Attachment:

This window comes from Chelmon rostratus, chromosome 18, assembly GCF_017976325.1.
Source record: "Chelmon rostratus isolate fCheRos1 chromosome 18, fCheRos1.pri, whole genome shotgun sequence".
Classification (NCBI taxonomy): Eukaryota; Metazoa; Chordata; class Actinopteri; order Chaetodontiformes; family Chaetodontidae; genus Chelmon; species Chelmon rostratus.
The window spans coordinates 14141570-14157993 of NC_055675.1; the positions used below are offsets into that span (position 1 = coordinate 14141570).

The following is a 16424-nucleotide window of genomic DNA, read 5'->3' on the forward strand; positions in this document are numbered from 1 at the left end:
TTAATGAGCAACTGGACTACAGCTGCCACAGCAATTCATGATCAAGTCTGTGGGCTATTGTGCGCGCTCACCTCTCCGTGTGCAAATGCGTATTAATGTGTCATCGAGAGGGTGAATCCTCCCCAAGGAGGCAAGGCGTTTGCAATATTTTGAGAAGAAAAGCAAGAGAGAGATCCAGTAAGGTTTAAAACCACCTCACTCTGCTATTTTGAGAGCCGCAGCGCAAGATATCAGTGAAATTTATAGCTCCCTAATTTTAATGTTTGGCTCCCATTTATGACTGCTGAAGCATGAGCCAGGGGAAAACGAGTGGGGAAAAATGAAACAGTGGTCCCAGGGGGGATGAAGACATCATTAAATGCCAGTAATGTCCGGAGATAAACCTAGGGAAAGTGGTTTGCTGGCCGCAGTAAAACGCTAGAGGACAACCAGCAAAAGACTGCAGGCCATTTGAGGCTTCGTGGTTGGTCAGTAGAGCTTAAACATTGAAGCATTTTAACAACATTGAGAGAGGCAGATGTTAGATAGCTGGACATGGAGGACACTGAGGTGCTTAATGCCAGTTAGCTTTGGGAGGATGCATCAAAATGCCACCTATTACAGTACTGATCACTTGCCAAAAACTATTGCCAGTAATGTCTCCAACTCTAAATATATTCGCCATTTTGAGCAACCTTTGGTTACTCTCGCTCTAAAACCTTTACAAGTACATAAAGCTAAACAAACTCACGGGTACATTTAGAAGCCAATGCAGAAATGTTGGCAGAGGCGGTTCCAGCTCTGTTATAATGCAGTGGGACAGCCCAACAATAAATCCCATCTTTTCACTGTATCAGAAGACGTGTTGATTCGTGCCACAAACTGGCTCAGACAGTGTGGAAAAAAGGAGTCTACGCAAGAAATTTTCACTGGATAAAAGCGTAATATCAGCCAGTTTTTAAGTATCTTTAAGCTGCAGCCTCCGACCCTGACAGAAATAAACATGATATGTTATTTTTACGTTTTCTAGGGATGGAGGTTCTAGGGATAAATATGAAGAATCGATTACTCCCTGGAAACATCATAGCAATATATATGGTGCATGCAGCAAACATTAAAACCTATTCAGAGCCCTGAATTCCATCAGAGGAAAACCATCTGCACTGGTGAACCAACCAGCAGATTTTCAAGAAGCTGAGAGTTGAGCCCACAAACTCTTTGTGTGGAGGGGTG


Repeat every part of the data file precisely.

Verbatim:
This window comes from Chelmon rostratus, chromosome 18, assembly GCF_017976325.1.
Source record: "Chelmon rostratus isolate fCheRos1 chromosome 18, fCheRos1.pri, whole genome shotgun sequence".
Classification (NCBI taxonomy): Eukaryota; Metazoa; Chordata; class Actinopteri; order Chaetodontiformes; family Chaetodontidae; genus Chelmon; species Chelmon rostratus.
The window spans coordinates 14141570-14157993 of NC_055675.1; the positions used below are offsets into that span (position 1 = coordinate 14141570).

The following is a 16424-nucleotide window of genomic DNA, read 5'->3' on the forward strand; positions in this document are numbered from 1 at the left end:
TTAATGAGCAACTGGACTACAGCTGCCACAGCAATTCATGATCAAGTCTGTGGGCTATTGTGCGCGCTCACCTCTCCGTGTGCAAATGCGTATTAATGTGTCATCGAGAGGGTGAATCCTCCCCAAGGAGGCAAGGCGTTTGCAATATTTTGAGAAGAAAAGCAAGAGAGAGATCCAGTAAGGTTTAAAACCACCTCACTCTGCTATTTTGAGAGCCGCAGCGCAAGATATCAGTGAAATTTATAGCTCCCTAATTTTAATGTTTGGCTCCCATTTATGACTGCTGAAGCATGAGCCAGGGGAAAACGAGTGGGGAAAAATGAAACAGTGGTCCCAGGGGGGATGAAGACATCATTAAATGCCAGTAATGTCCGGAGATAAACCTAGGGAAAGTGGTTTGCTGGCCGCAGTAAAACGCTAGAGGACAACCAGCAAAAGACTGCAGGCCATTTGAGGCTTCGTGGTTGGTCAGTAGAGCTTAAACATTGAAGCATTTTAACAACATTGAGAGAGGCAGATGTTAGATAGCTGGACATGGAGGACACTGAGGTGCTTAATGCCAGTTAGCTTTGGGAGGATGCATCAAAATGCCACCTATTACAGTACTGATCACTTGCCAAAAACTATTGCCAGTAATGTCTCCAACTCTAAATATATTCGCCATTTTGAGCAACCTTTGGTTACTCTCGCTCTAAAACCTTTACAAGTACATAAAGCTAAACAAACTCACGGGTACATTTAGAAGCCAATGCAGAAATGTTGGCAGAGGCGGTTCCAGCTCTGTTATAATGCAGTGGGACAGCCCAACAATAAATCCCATCTTTTCACTGTATCAGAAGACGTGTTGATTCGTGCCACAAACTGGCTCAGACAGTGTGGAAAAAAGGAGTCTACGCAAGAAATTTTCACTGGATAAAAGCGTAATATCAGCCAGTTTTTAAGTATCTTTAAGCTGCAGCCTCCGACCCTGACAGAAATAAACATGATATGTTATTTTTACGTTTTCTAGGGATGGAGGTTCTAGGGATAAATATGAAGAATCGATTACTCCCTGGAAACATCATAGCAATATATATGGTGCATGCAGCAAACATTAAAACCTATTCAGAGCCCTGAATTCCATCAGAGGAAAACCATCTGCACTGGTGAACCAACCAGCAGATTTTCAAGAAGCTGAGAGTTGAGCCCACAAACTCTTTGTGTGGAGGGGTG